This topic is an offshoot of another topic found HERE.
Volunteering wildlife is an odd thing. It's popular, as wildlife, and working with wildlife, is popular. Yet, funding for conservation is scarce. Quite a few organisations have jumped on this, and started attracting paying volunteers to run help their conservation organisation.
I think everybody knows about voluntourism, often in some kind of aid project. There's a growing amount of critism on this. Here's an interesting blog about that: http://matadornetwor...four-questions/
The focus of this topic is at volunteers in wildlife conservation, but the questions raised in the above linked blog are often applicable to volunteering in wildlife conservation too. These questions are:
1) Would you volunteer abroad if you had no cameras with you?
2) Does the agency have the same intentions and values that you do?
3) Are you going to do more harm than good?
4) Would you trust yourself enough to do this job in your own country?
I don't think question 1 is really an issue, so I'll leave it out in the rest of this post.
Question 2 is often not clear for the well-intended volunteer as the organisations intentions and values aren't always clear. Quite a few organisations taking short-term volunteers have come under scrutiny the last few years. Both from an ethical perspective (mainly those in the cub petting business, who pretend to do conservation) as from a scientific perspective (few have contributed to conservation knowledge beyond the area they work in, and their work within their area is sometimes questionable with respect to having a positive influence on the wildlife in that area).
Question 3 is a tricky one.
Here's a quote from the other topic:
I agree that every person should be allowed and encouraged to make a difference. But I disagree that this should be applicable to any volunteering. Just because you do something, and think it's ethical, doesn't mean you do good. This is best seen in teacher volunteers who teach for a few weeks. Who in the western world would send his kids to a school with different, unqualified, volunteer teachers every few weeks? You can argue that it's unethical to do such a thing in volunteer 'job', but the people actually volunteering would argue it is ethical because they're 'helping'. Is a volunteer a qualified person to judge on this?
How can you know that you're doing more harm than good? Especially if you have no applicable background, and thus little knowledge how to answer this question properly. Protecting sea turtle nests and carrying hatchlings to the ocean sounds great, and many people happily pay to do that. Does it help? Probably, it reduces the mortality to the shoreline. Does it help considerably/effectively? Most likely not. But changing hooks in long-line fishing has a much much bigger impact on seaturtle populations. But it's much harder to find funding to push that agenda.
So overall it's a good question to ask, but can be a difficult one to answer.
Question 4 might not be so applicable when it comes to volunteering with African wildlife, as there is no African wildlife in the countries most volunteers come from. Many volunteers have also been involved with conservation work in their home countries, many others have not.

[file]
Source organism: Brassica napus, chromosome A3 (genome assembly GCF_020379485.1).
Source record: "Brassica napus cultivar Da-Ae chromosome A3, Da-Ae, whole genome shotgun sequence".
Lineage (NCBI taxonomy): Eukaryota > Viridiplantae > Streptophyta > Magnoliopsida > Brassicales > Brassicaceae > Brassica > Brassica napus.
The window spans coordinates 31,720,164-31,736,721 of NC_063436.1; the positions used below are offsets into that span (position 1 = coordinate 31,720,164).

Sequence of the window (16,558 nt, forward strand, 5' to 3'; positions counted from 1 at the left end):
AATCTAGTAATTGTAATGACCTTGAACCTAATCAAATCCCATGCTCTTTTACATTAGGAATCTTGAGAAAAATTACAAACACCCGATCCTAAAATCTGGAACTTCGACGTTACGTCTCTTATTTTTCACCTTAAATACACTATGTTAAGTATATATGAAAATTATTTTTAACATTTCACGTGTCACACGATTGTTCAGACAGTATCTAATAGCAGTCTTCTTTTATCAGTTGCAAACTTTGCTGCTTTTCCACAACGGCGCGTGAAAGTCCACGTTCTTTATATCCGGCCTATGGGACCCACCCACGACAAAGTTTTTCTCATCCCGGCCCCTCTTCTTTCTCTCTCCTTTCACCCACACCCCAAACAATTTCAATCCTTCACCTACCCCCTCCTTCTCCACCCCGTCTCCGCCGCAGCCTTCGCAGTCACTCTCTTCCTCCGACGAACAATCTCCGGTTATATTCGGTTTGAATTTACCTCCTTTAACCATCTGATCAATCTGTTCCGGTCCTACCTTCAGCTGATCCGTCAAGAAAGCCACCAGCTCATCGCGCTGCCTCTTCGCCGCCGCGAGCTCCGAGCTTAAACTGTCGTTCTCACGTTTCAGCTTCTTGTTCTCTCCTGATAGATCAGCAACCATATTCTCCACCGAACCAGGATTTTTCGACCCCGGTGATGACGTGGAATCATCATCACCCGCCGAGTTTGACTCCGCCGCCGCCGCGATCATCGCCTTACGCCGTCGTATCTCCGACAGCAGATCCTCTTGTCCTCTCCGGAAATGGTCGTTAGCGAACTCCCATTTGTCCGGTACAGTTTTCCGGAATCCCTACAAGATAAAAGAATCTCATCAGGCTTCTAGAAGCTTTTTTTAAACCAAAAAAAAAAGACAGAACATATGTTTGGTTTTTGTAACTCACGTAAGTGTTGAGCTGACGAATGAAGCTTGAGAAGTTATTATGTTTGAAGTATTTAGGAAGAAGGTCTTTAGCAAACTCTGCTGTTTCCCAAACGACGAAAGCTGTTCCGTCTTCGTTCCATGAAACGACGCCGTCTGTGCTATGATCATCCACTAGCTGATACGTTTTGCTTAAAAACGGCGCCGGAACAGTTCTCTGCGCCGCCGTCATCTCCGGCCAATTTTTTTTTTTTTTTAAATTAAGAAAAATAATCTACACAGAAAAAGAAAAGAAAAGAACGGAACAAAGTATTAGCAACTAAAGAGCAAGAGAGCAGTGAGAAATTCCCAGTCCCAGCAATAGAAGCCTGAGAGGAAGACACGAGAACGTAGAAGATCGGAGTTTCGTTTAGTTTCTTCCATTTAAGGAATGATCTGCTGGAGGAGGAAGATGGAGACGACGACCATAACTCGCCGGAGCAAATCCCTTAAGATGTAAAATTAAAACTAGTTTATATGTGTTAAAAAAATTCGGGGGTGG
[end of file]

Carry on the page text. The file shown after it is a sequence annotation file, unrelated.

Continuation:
I think a distinction should be made between 2 types of volunteering (in wildlife conservation).
Short-term volunteering and long-term volunteering.
Short-term volunteering is often paid (ie, you have to pay to volunteer), many projects who take up short-term volunteers are mainly funded by those volunteers. People usually don't need any applicable (to the job) qualifications for these positions.
Long-term volunteering is often free, and sometimes with a small stipend (ie airfare gets covered after completing of a certain period). People often need some kind of applicable qualification for these positions.
I personally think that volunteering in wildlife has it's place as long as it's overseen by professionals. Many jobs within conservation work, can be done without an applicable background, as long as there is oversight from professionals. I would wish there were more options for those who do have an applicable background. There is enough to do, but this is largely constrained by funding. But slowly the world is realizing the actual value of intact ecosystems, so hopefully funding will increase over the years to come.
Additionally to that I think organizations offering volunteer positions should be clear on their goals and their ethical standards. Their work should also be assessed by either government or international agencies (or a certifying organisation) with regards to their contribution in conservation, both locally and beyond their own little patch. Likewise the contribution and impact of volunteers on the work of the organisations should be evaluated too.
So why wouldn't organisations use paying volunteers? Many organisations don't, and these are mostly ones with a serious scientific side. If you collect data in a way it can be scientifically analyzed (for conservation purposes!) you need to train people how to collect the data. Often, these are long-term researchers with an established study population. The volunteer would need to learn the animals within this study population. The volunteer would need to learn the area, the roads, where he/she can or can't drive off-road, when he/she can or can't drive off-road, how to approach the animals, learn the people in the area, how to fix the car when it breaks down etc etc. At this point it becomes clear that a short-term paying volunteers aren't much benefit. They bring in a few hundred dollars, but cost considerable time too. Time which can be spend on writing a grant proposal for a considerable larger amount.
@Game Warden Not sure which the most applicable sub-forum was to put this.